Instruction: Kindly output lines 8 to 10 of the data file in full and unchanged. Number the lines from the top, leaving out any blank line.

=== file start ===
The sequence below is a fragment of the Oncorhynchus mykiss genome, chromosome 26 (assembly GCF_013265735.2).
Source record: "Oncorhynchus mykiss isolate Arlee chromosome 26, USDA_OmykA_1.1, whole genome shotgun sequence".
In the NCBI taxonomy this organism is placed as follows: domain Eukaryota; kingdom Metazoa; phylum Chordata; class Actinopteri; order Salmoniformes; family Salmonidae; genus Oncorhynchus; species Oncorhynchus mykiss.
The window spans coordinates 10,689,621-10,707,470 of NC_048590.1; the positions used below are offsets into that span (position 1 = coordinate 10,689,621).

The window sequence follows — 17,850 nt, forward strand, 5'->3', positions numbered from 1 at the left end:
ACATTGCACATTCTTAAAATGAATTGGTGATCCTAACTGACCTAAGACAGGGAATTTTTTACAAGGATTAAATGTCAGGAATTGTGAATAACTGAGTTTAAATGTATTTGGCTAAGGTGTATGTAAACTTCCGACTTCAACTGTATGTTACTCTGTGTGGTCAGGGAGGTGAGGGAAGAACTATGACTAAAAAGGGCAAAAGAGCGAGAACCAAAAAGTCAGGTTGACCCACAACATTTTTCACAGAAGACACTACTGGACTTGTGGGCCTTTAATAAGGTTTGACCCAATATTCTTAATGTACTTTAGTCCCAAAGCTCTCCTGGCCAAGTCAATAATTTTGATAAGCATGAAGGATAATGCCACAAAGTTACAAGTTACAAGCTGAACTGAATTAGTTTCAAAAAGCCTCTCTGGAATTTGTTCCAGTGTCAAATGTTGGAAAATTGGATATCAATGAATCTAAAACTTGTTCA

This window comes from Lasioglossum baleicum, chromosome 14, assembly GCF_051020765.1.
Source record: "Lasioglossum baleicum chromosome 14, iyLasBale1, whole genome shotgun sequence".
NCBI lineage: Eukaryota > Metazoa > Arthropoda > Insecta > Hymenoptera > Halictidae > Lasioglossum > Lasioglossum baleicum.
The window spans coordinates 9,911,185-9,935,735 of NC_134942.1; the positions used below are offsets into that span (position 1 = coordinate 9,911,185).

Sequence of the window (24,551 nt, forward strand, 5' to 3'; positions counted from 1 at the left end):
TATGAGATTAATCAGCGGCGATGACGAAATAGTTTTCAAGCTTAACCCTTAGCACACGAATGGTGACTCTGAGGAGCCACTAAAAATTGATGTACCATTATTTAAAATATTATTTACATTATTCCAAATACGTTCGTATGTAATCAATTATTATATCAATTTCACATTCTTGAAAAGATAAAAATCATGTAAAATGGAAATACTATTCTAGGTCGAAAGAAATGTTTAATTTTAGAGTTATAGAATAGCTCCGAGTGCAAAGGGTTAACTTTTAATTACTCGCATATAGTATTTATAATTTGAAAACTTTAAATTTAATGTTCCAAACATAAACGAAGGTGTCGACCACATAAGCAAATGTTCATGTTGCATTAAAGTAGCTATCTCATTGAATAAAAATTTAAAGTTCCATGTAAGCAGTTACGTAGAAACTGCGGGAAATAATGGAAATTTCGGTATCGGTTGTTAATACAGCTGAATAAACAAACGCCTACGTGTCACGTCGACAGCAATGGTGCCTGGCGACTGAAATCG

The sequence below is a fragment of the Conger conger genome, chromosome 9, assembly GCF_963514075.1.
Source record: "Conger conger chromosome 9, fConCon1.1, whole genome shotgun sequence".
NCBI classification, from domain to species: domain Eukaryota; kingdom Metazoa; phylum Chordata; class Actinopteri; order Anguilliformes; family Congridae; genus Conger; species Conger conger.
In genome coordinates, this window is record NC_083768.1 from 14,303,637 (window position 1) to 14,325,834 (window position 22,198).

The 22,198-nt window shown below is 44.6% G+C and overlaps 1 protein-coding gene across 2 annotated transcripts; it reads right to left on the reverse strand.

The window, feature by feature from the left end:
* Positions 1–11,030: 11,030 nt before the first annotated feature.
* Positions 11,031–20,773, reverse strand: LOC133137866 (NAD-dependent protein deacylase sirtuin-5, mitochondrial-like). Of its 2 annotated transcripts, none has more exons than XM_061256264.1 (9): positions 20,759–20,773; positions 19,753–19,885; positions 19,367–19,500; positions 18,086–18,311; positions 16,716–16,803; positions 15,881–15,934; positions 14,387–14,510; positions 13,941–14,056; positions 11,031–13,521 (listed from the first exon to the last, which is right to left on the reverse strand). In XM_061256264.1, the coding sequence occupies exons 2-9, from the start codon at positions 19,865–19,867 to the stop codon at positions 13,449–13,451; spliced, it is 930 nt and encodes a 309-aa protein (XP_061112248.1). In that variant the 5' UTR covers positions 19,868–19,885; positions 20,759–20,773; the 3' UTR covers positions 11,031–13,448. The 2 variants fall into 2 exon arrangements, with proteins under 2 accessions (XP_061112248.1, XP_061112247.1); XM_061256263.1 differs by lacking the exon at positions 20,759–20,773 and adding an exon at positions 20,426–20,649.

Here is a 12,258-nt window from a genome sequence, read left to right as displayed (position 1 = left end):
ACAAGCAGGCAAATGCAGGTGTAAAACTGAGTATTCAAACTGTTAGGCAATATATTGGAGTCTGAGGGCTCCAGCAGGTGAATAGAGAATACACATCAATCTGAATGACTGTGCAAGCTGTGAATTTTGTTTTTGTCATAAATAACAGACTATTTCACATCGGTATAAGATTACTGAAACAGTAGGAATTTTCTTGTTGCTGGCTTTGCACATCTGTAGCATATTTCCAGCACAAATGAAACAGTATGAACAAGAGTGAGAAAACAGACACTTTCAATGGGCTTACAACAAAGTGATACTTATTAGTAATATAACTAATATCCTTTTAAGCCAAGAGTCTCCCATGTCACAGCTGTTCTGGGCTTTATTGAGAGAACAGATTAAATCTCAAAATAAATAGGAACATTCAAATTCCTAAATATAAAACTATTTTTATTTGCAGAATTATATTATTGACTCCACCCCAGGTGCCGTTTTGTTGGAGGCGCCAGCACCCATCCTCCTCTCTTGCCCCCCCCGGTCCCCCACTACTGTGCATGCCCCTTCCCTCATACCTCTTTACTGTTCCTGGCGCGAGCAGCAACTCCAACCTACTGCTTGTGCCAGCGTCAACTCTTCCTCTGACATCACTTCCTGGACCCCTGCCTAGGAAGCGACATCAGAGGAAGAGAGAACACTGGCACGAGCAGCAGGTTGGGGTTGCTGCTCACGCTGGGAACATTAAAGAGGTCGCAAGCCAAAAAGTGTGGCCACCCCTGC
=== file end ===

Source record: "Lasioglossum baleicum chromosome 14, iyLasBale1, whole genome shotgun sequence".
NCBI lineage: Eukaryota > Metazoa > Arthropoda > Insecta > Hymenoptera > Halictidae > Lasioglossum > Lasioglossum baleicum.
The window spans coordinates 9,911,185-9,935,735 of NC_134942.1; the positions used below are offsets into that span (position 1 = coordinate 9,911,185).